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Ritual de lo Habitual

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Average Rating
★★★★½
(113 Reviews)

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  • first off, I’ll say that I find Ritual to be a more musically interesting and challenging album than Nothing’s Shocking. the band takes more risks and tries to accomplish more, and it’s a breathtaking, mind-boggling achievement for a group of musicians. that being said, I prefer Nothing’s Shocking because I find that one to be a more powerful and affecting album. but they’re both works of genius, and belong in the collection of any serious fan of music. note that I said music, not rock or alternative or punk. because the two albums are significant and masterful enough that they can’t be limited to a genre.now, then. there’s been a lot of talk in these reviews about Three Days and Then She Did, and I feel compelled to share some knowledge with my fellow Amazon customers.Three Days is not just a song about a heroin-fueled weekend with two girls. it’s a memorial of sorts to a girl that Perry loved, a girl who was a budding artist, who ODed before achieving her promise. yes, some of the lyrics are about one lost weekend, but it also commemorates everything about his lost friend (“we miss you, my dear Xiola…”). this theme was carried forth into Then She Did (the original title was Then She Died) and Perry addresses his dead friend in the last stanza, asking her to say hello to his own dead mother when she gets to heaven: “will you say hello to my ma, will you pay a visit to her, she was an artist just as you were, I’d have introduced you to her…”that’s pretty powerful stuff. this album was clearly not intended to please rock critics and semi-literate music dilettantes with short attention spans. the two songs I’ve discussed are songs with a purpose, a message to convey, and emotions to share with the world. and they are epic works of musicianship. Three Days is like four distinct songs weaved together into one amazing masterpiece. it always carries enough power to justify its length, and it never gets dull.none of what I’ve said here is intended to convert people who don’t like the songs. nor should it affect your opinion. I do believe a song should stand on its own merits without a five-minute explanation. the songs clearly stand on their own and have power and meaning, without justification. but maybe, for the people who already love the songs, love the album, and actually get what the band was trying to do, these bits of information will add to your appreciation of the work and show you some more of the depths of their achievement.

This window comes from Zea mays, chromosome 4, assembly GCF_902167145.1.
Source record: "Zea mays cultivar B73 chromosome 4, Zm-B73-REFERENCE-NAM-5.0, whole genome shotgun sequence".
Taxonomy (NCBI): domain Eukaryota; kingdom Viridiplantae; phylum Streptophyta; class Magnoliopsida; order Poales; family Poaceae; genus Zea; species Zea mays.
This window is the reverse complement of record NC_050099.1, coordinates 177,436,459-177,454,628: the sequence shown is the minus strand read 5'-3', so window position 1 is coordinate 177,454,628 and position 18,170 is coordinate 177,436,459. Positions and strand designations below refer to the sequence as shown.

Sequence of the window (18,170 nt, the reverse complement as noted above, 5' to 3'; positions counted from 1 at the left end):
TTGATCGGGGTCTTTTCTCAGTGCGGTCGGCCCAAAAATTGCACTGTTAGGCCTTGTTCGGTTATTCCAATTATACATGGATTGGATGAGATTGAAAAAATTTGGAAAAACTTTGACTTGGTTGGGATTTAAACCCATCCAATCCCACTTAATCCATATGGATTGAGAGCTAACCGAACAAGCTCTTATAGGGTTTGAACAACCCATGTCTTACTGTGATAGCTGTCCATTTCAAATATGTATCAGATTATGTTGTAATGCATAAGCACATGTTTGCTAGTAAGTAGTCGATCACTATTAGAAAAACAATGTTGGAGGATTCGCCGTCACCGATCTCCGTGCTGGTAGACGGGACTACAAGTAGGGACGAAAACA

Posted on December 12, 2009